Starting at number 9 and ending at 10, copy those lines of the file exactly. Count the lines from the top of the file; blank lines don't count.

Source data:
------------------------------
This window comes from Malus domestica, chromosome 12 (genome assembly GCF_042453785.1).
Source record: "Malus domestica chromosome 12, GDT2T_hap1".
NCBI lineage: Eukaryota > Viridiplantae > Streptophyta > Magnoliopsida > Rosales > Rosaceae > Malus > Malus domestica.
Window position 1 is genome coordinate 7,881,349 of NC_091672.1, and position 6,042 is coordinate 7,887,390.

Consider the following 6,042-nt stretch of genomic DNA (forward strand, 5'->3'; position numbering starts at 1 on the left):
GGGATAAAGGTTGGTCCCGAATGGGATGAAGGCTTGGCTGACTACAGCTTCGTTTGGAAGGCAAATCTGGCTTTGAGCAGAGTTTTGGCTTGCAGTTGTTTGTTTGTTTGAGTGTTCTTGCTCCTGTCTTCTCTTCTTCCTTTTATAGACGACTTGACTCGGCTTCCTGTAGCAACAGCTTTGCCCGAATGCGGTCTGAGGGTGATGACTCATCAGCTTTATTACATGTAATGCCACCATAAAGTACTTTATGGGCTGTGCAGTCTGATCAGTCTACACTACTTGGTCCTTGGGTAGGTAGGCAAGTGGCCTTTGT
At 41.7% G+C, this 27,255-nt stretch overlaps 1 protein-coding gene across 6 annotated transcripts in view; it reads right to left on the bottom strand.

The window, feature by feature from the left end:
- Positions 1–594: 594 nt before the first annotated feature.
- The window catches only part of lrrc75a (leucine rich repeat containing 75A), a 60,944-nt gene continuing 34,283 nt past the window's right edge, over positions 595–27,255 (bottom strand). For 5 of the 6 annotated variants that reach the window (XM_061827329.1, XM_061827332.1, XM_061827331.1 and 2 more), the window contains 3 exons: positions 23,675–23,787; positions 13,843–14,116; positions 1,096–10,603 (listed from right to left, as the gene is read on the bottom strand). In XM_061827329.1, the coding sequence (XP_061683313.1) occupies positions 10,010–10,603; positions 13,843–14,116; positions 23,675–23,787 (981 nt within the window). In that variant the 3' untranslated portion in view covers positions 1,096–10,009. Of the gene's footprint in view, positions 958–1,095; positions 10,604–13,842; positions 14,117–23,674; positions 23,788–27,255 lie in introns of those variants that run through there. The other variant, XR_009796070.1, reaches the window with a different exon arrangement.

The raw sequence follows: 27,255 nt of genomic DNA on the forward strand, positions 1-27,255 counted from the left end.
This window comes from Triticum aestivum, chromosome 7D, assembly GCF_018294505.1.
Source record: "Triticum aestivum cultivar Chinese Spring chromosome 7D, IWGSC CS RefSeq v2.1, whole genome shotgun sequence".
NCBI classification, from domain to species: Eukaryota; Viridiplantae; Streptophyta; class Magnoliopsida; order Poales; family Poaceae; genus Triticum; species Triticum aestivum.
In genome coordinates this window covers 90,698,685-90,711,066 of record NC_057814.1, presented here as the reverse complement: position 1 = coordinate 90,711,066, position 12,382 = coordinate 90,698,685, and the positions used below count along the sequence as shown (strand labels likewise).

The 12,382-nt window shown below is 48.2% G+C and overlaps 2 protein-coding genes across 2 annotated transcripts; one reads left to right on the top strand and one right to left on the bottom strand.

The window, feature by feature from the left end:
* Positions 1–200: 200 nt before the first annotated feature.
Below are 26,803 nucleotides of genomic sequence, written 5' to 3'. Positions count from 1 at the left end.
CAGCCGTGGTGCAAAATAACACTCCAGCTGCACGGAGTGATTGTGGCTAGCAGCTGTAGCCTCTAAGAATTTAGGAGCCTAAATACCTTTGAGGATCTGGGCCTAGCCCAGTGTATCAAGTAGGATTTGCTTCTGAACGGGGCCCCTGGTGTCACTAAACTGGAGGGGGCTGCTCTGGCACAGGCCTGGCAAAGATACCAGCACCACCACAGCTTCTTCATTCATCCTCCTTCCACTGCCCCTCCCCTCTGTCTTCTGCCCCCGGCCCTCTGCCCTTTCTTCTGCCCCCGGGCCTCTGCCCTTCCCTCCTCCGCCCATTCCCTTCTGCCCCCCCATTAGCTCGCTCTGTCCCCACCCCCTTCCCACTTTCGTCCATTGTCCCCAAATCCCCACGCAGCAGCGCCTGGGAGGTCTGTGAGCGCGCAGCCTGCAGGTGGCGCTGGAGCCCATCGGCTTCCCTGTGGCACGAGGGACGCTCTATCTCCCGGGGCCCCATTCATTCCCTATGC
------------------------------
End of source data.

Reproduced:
- Positions 1–594: 594 nt before the first annotated feature.
- The window catches only part of lrrc75a (leucine rich repeat containing 75A), a 60,944-nt gene continuing 34,283 nt past the window's right edge, over positions 595–27,255 (bottom strand). For 5 of the 6 annotated variants that reach the window (XM_061827329.1, XM_061827332.1, XM_061827331.1 and 2 more), the window contains 3 exons: positions 23,675–23,787; positions 13,843–14,116; positions 1,096–10,603 (listed from right to left, as the gene is read on the bottom strand). In XM_061827329.1, the coding sequence (XP_061683313.1) occupies positions 10,010–10,603; positions 13,843–14,116; positions 23,675–23,787 (981 nt within the window). In that variant the 3' untranslated portion in view covers positions 1,096–10,009. Of the gene's footprint in view, positions 958–1,095; positions 10,604–13,842; positions 14,117–23,674; positions 23,788–27,255 lie in introns of those variants that run through there. The other variant, XR_009796070.1, reaches the window with a different exon arrangement.